If you experience any problems placing your order online, please call 800-850-1776 to order by phone.
LIMITED EDITION PRINTS
Reproduction technique: Fine offset lithography on neutral pH archival quality paper using the finest fade-resistant inks.
Each prints is numbered and signed by the artist and accompanied by a Certificate of Authenticity.
Paper Signed and Numbered
Image Size: 16” x 30 1/2” • Overall Size: 21” x 34 1/2” • Edition Size: 350 • Issue Price: $225
Paper Artist's Proof
Image Size: 16" x 30 1/2" • Overall Size: 21" x 34-1/2" • Edition Size: 50 • Issue Price: $350
Giclee Prints on Canvas
Reproduction technique: Giclées are printed with the finest archival pigmented inks on canvas.
Each print is numbered and signed by the artist and accompanied by a Certificate of Authenticity.
Signature Edition Canvas Signed and Numbered
Size: 14” x 27” • Edition Size: 50 • Issue Price $295
Signature Edition Canvas Artist's Proofs
Size: 14" x 27" • Edition Size: 10 • Issue Price $400 • Availability: Sold Out
Classic Edition Canvas Signed and Numbered
Size: 18” x 34” • Edition Size: 50 • Issue Price $495
Classic Edition Canvas Artist's Proof
Size: 18” x 34” • Edition Size: 10 • Issue Price $650 • Availability: Sold Out
Premier Edition Canvas Signed and Numbered
Size: 21” x 40” • Edition Size: 15 • Issue Price $995
Premier Edition Canvas Artist's Proof
Size: 21” x 40” • Edition Size: 5 • Issue Price $1250 • Availability: Sold Out
Thirty-four year-old Colonel Joshua L. Chamberlain’s orders were clear and urgent: Move your regiment and do it fast. It was the second day at the Battle of Gettysburg, and General Robert E. Lee’s formidable Army of Northern Virginia was making its attack. The day before, Lee’s hard-fighting troops had broken the Federal line and had driven Northern troops through the town of Gettysburg in defeat and near panic. They had been stopped and reformed on a new line atop defensible high ground called Cemetery Ridge – and now Lee had struck again.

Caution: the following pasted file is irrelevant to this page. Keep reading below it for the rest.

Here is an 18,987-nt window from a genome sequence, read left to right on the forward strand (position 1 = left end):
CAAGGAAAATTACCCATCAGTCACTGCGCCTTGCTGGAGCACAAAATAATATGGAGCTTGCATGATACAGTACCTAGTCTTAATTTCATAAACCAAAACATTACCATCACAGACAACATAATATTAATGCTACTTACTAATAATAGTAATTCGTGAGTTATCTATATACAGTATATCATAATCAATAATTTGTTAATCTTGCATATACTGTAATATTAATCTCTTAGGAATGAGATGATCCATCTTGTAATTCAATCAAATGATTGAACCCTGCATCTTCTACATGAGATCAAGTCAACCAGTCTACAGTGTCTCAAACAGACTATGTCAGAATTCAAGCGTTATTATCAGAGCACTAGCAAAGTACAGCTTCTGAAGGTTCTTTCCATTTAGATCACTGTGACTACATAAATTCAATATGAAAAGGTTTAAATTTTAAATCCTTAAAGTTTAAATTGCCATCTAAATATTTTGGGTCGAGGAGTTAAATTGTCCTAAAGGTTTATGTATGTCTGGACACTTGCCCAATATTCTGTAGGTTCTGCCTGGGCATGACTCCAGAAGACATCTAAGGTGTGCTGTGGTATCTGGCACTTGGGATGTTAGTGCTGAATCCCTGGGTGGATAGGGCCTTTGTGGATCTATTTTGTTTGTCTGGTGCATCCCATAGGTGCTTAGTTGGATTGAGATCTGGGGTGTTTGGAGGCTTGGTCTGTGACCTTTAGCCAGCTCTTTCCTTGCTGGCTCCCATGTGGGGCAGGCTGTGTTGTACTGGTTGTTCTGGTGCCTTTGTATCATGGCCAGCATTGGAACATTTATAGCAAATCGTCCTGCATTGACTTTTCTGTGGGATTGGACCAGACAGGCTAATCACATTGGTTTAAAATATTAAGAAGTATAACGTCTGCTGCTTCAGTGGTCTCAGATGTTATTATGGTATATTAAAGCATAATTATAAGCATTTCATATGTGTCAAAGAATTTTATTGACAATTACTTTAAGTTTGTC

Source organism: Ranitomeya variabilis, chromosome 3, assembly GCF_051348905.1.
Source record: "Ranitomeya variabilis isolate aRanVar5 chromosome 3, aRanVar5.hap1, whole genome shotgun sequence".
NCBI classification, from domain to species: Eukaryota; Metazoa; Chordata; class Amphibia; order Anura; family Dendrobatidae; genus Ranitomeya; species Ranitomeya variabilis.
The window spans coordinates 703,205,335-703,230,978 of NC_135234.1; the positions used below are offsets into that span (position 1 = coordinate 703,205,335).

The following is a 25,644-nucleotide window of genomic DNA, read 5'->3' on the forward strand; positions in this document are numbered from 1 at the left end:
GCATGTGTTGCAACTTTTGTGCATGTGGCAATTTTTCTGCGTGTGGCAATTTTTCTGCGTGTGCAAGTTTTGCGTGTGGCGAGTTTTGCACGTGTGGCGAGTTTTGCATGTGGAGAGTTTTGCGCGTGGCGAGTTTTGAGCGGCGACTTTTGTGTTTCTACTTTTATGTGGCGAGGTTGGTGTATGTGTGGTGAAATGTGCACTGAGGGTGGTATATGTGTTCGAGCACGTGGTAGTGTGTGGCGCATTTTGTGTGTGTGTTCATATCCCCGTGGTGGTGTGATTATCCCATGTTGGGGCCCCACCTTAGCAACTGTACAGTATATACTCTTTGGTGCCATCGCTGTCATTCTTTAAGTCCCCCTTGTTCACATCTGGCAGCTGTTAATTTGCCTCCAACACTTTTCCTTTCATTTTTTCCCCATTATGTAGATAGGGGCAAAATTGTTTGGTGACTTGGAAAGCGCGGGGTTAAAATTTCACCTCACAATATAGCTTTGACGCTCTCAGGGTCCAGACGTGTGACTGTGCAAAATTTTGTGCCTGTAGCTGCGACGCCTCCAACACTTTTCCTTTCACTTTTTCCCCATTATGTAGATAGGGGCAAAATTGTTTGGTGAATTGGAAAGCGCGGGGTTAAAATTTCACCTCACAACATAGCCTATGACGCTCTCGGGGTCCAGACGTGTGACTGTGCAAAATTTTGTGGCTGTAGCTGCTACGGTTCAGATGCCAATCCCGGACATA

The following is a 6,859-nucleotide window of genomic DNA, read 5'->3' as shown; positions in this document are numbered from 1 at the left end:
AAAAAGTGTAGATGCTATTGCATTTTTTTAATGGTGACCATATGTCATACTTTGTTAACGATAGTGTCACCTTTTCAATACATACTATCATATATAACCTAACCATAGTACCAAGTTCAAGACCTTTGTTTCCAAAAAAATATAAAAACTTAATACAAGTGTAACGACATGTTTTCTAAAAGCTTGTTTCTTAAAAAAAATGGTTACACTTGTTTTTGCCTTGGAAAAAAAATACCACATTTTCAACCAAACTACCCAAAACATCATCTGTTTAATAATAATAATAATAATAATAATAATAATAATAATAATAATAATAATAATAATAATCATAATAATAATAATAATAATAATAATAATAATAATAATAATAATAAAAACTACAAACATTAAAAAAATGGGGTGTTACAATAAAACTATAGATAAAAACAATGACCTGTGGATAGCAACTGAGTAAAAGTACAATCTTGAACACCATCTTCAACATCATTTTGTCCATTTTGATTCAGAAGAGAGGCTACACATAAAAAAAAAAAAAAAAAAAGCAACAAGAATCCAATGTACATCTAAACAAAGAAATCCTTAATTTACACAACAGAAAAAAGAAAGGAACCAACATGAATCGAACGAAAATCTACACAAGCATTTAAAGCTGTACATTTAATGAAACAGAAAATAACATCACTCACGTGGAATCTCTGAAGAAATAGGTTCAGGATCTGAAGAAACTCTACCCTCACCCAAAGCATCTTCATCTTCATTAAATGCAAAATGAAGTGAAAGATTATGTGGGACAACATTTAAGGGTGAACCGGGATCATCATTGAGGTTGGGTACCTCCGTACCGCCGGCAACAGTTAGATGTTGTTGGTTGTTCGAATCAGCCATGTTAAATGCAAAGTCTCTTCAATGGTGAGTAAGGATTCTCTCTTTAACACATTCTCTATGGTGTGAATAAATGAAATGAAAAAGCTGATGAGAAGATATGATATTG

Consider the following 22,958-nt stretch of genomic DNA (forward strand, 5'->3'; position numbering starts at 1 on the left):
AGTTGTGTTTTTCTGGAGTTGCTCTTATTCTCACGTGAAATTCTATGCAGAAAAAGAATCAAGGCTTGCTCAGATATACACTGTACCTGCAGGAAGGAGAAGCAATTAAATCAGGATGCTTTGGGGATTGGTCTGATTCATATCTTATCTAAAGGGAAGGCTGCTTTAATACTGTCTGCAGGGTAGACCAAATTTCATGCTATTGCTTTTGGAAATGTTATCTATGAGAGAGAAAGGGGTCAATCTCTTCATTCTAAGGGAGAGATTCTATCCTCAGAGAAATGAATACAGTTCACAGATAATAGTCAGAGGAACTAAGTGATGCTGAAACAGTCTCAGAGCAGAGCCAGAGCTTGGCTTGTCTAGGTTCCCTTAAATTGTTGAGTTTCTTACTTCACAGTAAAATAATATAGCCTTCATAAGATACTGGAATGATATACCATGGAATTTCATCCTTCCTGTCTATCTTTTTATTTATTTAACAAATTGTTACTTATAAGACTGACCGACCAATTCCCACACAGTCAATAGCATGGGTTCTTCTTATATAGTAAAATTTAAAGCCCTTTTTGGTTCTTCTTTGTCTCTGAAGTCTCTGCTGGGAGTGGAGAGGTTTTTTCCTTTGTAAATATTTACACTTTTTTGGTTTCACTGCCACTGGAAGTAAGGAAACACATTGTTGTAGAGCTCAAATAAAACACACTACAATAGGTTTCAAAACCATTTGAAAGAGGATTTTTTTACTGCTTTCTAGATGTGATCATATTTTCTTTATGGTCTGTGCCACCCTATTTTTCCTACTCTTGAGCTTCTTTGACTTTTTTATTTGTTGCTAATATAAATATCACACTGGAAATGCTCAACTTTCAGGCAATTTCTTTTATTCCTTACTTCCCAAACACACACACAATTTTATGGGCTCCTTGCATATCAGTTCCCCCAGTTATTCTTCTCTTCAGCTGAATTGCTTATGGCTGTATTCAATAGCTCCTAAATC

This time two Confederate assaults came simultaneously; one against the right side of the Federal line, and the other against the left side. On the left, the Northern defenders began giving way, and the Southerners were on their way to capturing a strategic, undefended battlefield landmark – a high wooded hill called Little Round Top. If captured by the Confederates, it could mean destruction of the Federal line. The battle – and maybe even the war – could be lost for the Union.
Mort Künstler’s Comments
Joshua Lawrence Chamberlain has always been one of my favorite characters from the Civil War. A citizen soldier who forged an extraordinary military career, he went on to a civilian life that was nothing short of spectacular: President of Bowdoin College, acclaimed classroom instructor, and four-time Governor of Maine. Like Lee, he was a man of exceptional character, and his appeal seems to be universal. Today, Chamberlain seems to have as many admirers in the South as he does in the North.
Rush to the Summit presents Chamberlain at a critical moment in the battle of Gettysburg. It’s a prequel to an earlier and very popular work of mine – Chamberlain’s Charge – which depicts the climax of Chamberlain’s famous and heroic defense of Little Round Top. Rush to the Summit shows Chamberlain on horseback before he dismounted, ordering the 20th Maine up the hill to the summit of Little Round Top.
The color company, Company F, races to the top with its color guard in the lead. The red Maltese cross corps badge is prominent on the troops’ kepis as well as is the regiment’s number 20. The battle flag is painted from photographs of the original 20th Maine colors, which are preserved and displayed at the Maine State Museum. Armed with their Springfields and Enfields, the men from Maine are seen taking their positions on the extreme left of the Union line.
The tone of the green in the woods is deliberately different from the trees in Chamberlain’s Charge and another Chamberlain work of mine entitled Hero of Little Round Top. This painting is different because it occurs earlier in the afternoon, when virtually no battle smoke was there. I was able to utilize the bright sunlight filtering through the trees to dramatically light the flag and Chamberlain. His brother and military aide, Thomas Chamberlain, is the mounted officer right behind him. I can only hope that this prequel Rush to the Summit proves to be as well-received as Chamberlain’s Charge. Joshua Chamberlain and the 20th Maine certainly deserve to be remembered.